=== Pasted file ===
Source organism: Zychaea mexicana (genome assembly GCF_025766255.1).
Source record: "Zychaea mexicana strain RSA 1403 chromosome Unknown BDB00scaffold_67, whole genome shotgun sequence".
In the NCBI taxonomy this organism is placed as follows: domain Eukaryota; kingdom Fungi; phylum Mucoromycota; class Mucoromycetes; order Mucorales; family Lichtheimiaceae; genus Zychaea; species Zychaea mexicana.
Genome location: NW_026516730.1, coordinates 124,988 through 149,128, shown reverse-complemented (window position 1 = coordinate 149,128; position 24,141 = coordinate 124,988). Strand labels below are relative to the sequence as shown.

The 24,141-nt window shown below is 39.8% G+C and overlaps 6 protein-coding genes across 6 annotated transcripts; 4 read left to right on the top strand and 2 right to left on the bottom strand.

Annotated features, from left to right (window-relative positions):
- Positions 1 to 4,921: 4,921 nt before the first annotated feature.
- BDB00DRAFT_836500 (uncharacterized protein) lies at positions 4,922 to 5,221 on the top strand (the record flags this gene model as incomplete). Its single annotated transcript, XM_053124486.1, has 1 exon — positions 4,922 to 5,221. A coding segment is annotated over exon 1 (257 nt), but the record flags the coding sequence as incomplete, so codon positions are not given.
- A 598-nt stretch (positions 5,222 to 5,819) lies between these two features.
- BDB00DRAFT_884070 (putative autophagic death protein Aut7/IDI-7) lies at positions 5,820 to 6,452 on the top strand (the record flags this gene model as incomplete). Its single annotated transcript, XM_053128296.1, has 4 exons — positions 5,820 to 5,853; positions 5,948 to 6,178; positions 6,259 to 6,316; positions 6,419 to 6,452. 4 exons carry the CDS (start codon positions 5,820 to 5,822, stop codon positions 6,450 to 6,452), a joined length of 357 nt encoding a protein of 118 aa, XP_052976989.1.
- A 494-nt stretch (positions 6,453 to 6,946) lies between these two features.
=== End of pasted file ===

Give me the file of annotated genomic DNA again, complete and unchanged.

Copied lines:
Source organism: Zychaea mexicana (genome assembly GCF_025766255.1).
Source record: "Zychaea mexicana strain RSA 1403 chromosome Unknown BDB00scaffold_67, whole genome shotgun sequence".
In the NCBI taxonomy this organism is placed as follows: domain Eukaryota; kingdom Fungi; phylum Mucoromycota; class Mucoromycetes; order Mucorales; family Lichtheimiaceae; genus Zychaea; species Zychaea mexicana.
Genome location: NW_026516730.1, coordinates 124,988 through 149,128, shown reverse-complemented (window position 1 = coordinate 149,128; position 24,141 = coordinate 124,988). Strand labels below are relative to the sequence as shown.

The 24,141-nt window shown below is 39.8% G+C and overlaps 6 protein-coding genes across 6 annotated transcripts; 4 read left to right on the top strand and 2 right to left on the bottom strand.

Annotated features, from left to right (window-relative positions):
- Positions 1 to 4,921: 4,921 nt before the first annotated feature.
- BDB00DRAFT_836500 (uncharacterized protein) lies at positions 4,922 to 5,221 on the top strand (the record flags this gene model as incomplete). Its single annotated transcript, XM_053124486.1, has 1 exon — positions 4,922 to 5,221. A coding segment is annotated over exon 1 (257 nt), but the record flags the coding sequence as incomplete, so codon positions are not given.
- A 598-nt stretch (positions 5,222 to 5,819) lies between these two features.
- BDB00DRAFT_884070 (putative autophagic death protein Aut7/IDI-7) lies at positions 5,820 to 6,452 on the top strand (the record flags this gene model as incomplete). Its single annotated transcript, XM_053128296.1, has 4 exons — positions 5,820 to 5,853; positions 5,948 to 6,178; positions 6,259 to 6,316; positions 6,419 to 6,452. 4 exons carry the CDS (start codon positions 5,820 to 5,822, stop codon positions 6,450 to 6,452), a joined length of 357 nt encoding a protein of 118 aa, XP_052976989.1.
- A 494-nt stretch (positions 6,453 to 6,946) lies between these two features.